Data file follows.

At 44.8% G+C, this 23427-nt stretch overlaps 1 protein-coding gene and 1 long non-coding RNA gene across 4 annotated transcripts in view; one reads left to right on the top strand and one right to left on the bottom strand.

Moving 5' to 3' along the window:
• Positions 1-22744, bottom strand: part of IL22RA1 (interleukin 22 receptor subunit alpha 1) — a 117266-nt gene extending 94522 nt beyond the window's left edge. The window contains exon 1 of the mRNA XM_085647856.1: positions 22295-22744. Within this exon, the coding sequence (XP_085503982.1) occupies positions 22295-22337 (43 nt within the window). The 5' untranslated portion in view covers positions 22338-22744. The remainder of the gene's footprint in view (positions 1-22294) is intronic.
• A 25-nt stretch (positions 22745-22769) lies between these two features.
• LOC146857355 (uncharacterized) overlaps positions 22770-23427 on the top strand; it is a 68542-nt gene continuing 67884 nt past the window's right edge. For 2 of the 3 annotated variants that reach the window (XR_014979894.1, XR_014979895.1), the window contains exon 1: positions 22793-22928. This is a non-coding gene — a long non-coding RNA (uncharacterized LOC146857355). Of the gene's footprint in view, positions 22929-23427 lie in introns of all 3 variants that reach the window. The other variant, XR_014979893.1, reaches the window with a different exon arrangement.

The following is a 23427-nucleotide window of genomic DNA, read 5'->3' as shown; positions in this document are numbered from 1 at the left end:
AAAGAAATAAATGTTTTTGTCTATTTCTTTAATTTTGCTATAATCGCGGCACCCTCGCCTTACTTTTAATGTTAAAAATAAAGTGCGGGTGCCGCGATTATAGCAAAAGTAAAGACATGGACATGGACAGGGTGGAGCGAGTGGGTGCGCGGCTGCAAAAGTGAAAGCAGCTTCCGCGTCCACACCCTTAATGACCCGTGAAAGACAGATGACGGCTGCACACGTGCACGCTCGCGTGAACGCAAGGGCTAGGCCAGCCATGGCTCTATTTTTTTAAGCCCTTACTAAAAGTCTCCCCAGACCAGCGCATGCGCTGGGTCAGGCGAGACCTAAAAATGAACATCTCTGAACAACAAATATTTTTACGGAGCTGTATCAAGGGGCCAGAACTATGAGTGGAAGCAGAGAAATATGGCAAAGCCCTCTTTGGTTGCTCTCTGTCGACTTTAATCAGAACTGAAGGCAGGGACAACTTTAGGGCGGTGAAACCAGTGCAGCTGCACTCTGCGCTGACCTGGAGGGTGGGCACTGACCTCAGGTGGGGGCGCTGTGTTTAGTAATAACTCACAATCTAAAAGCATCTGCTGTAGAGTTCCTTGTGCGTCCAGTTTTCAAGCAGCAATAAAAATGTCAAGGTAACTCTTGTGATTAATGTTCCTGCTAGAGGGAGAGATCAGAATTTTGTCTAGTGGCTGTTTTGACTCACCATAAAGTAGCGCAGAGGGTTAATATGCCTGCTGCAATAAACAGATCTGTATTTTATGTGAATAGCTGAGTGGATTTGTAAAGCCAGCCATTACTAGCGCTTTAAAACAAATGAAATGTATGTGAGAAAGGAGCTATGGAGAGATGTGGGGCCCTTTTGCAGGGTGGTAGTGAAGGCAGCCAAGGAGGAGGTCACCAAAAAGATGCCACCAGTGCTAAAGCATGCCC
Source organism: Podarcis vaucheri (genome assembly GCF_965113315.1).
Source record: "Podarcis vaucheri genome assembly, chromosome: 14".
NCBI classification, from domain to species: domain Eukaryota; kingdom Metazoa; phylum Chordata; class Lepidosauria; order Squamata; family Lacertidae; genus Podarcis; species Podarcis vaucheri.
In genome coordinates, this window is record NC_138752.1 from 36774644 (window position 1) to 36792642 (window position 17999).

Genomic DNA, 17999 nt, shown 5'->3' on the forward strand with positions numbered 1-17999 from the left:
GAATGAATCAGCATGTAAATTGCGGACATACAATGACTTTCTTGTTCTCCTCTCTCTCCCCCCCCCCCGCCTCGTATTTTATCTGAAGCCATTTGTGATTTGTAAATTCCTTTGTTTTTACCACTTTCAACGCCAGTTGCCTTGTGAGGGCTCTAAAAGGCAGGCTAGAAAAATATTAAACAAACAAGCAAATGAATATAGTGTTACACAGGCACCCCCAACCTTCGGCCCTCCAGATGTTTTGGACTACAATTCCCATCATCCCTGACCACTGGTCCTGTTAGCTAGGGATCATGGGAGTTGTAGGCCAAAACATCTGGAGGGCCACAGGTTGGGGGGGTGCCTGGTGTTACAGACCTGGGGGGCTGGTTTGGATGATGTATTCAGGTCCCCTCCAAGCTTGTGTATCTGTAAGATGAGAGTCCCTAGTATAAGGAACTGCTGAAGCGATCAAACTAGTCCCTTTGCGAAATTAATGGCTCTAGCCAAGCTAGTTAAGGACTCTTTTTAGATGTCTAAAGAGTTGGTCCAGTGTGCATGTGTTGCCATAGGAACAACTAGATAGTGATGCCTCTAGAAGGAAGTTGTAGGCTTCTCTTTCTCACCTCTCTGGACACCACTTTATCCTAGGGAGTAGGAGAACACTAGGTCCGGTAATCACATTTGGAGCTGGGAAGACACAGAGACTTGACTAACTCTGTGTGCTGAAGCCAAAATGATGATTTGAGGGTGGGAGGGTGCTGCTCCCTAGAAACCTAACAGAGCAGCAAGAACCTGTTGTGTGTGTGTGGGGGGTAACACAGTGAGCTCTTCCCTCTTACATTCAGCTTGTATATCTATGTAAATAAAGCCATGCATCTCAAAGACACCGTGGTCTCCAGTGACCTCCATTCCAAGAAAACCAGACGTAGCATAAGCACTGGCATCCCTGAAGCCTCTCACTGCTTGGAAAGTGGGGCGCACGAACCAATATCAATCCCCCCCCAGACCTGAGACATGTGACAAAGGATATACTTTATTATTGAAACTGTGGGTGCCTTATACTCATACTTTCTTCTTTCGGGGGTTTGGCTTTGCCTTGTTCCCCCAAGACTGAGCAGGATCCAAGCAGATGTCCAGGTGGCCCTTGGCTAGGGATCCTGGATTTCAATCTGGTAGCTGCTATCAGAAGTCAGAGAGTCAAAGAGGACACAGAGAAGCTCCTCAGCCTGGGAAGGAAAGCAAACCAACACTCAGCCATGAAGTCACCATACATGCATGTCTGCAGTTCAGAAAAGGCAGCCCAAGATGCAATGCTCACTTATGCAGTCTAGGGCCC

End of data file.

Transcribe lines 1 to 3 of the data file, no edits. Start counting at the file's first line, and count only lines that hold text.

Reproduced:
At 44.8% G+C, this 23427-nt stretch overlaps 1 protein-coding gene and 1 long non-coding RNA gene across 4 annotated transcripts in view; one reads left to right on the top strand and one right to left on the bottom strand.

Moving 5' to 3' along the window:
• Positions 1-22744, bottom strand: part of IL22RA1 (interleukin 22 receptor subunit alpha 1) — a 117266-nt gene extending 94522 nt beyond the window's left edge. The window contains exon 1 of the mRNA XM_085647856.1: positions 22295-22744. Within this exon, the coding sequence (XP_085503982.1) occupies positions 22295-22337 (43 nt within the window). The 5' untranslated portion in view covers positions 22338-22744. The remainder of the gene's footprint in view (positions 1-22294) is intronic.